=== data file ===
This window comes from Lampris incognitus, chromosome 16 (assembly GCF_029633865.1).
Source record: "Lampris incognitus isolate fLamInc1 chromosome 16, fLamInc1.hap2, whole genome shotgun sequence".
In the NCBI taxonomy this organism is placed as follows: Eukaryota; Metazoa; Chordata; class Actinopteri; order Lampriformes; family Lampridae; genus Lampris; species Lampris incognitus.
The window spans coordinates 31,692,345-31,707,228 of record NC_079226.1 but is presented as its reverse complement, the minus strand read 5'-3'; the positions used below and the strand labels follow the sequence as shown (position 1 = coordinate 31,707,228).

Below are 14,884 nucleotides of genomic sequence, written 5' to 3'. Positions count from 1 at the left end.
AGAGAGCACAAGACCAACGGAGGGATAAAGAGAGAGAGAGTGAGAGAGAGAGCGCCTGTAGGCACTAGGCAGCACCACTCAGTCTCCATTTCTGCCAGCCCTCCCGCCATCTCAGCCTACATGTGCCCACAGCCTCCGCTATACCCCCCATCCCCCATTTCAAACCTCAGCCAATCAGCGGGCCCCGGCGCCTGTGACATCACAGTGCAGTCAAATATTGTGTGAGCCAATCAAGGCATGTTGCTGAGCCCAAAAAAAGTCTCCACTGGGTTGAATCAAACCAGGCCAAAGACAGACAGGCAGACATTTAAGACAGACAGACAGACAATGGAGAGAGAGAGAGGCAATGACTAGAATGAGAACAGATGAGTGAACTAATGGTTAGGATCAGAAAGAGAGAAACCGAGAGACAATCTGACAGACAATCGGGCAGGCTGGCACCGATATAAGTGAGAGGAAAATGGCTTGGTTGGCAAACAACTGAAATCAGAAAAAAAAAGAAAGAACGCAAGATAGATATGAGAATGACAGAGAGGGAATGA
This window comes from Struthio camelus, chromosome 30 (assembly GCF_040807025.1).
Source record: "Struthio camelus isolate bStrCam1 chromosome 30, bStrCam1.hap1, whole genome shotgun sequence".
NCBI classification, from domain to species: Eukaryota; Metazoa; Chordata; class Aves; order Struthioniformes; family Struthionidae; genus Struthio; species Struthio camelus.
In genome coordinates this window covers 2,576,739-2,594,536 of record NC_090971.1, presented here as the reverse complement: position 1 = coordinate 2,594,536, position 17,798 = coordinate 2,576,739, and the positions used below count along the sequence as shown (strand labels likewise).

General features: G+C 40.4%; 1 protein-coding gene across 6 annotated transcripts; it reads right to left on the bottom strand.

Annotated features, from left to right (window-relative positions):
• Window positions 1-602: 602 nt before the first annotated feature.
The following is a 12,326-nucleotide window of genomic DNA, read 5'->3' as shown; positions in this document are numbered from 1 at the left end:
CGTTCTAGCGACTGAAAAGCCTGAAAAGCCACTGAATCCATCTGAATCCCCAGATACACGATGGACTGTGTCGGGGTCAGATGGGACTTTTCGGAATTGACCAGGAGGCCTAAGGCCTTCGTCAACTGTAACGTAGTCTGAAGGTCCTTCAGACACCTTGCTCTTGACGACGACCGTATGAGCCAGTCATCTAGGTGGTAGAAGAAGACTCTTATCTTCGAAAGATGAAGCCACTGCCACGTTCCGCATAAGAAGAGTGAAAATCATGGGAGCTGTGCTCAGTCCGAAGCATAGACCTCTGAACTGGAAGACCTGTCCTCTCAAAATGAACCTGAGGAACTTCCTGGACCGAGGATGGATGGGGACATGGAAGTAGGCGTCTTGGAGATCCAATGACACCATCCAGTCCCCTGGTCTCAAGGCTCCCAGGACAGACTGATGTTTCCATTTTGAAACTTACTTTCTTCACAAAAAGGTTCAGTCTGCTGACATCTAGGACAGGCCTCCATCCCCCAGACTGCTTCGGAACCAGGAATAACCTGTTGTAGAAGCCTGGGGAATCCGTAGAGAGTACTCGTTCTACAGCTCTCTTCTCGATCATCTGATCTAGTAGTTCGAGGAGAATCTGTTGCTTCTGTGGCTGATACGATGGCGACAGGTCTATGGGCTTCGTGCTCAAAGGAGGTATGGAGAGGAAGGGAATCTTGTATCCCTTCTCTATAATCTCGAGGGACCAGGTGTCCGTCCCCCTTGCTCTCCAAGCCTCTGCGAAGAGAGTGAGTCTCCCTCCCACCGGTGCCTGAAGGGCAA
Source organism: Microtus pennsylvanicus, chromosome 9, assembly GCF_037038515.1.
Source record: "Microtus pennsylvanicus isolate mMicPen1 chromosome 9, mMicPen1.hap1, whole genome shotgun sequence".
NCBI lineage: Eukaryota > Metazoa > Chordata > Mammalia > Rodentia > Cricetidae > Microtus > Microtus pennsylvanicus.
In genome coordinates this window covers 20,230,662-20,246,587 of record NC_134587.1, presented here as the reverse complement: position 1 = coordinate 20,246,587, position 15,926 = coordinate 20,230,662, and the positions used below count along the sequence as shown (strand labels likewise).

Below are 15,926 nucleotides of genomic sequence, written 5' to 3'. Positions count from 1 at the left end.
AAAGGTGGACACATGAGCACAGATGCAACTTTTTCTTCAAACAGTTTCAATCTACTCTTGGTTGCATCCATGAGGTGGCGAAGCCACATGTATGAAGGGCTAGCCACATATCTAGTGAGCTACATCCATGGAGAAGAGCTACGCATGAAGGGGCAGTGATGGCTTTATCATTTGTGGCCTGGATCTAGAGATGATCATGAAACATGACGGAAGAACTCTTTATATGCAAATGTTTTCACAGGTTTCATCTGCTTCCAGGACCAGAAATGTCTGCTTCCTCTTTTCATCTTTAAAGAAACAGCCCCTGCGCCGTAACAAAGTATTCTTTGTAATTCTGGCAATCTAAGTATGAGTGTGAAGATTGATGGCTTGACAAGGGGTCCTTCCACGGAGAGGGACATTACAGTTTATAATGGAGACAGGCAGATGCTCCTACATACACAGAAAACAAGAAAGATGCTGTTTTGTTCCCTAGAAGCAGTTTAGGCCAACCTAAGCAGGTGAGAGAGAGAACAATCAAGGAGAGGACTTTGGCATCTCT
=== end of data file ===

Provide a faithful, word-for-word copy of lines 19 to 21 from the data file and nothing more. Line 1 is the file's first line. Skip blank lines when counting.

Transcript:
In genome coordinates this window covers 20,230,662-20,246,587 of record NC_134587.1, presented here as the reverse complement: position 1 = coordinate 20,246,587, position 15,926 = coordinate 20,230,662, and the positions used below count along the sequence as shown (strand labels likewise).

Below are 15,926 nucleotides of genomic sequence, written 5' to 3'. Positions count from 1 at the left end.
AAAGGTGGACACATGAGCACAGATGCAACTTTTTCTTCAAACAGTTTCAATCTACTCTTGGTTGCATCCATGAGGTGGCGAAGCCACATGTATGAAGGGCTAGCCACATATCTAGTGAGCTACATCCATGGAGAAGAGCTACGCATGAAGGGGCAGTGATGGCTTTATCATTTGTGGCCTGGATCTAGAGATGATCATGAAACATGACGGAAGAACTCTTTATATGCAAATGTTTTCACAGGTTTCATCTGCTTCCAGGACCAGAAATGTCTGCTTCCTCTTTTCATCTTTAAAGAAACAGCCCCTGCGCCGTAACAAAGTATTCTTTGTAATTCTGGCAATCTAAGTATGAGTGTGAAGATTGATGGCTTGACAAGGGGTCCTTCCACGGAGAGGGACATTACAGTTTATAATGGAGACAGGCAGATGCTCCTACATACACAGAAAACAAGAAAGATGCTGTTTTGTTCCCTAGAAGCAGTTTAGGCCAACCTAAGCAGGTGAGAGAGAGAACAATCAAGGAGAGGACTTTGGCATCTCT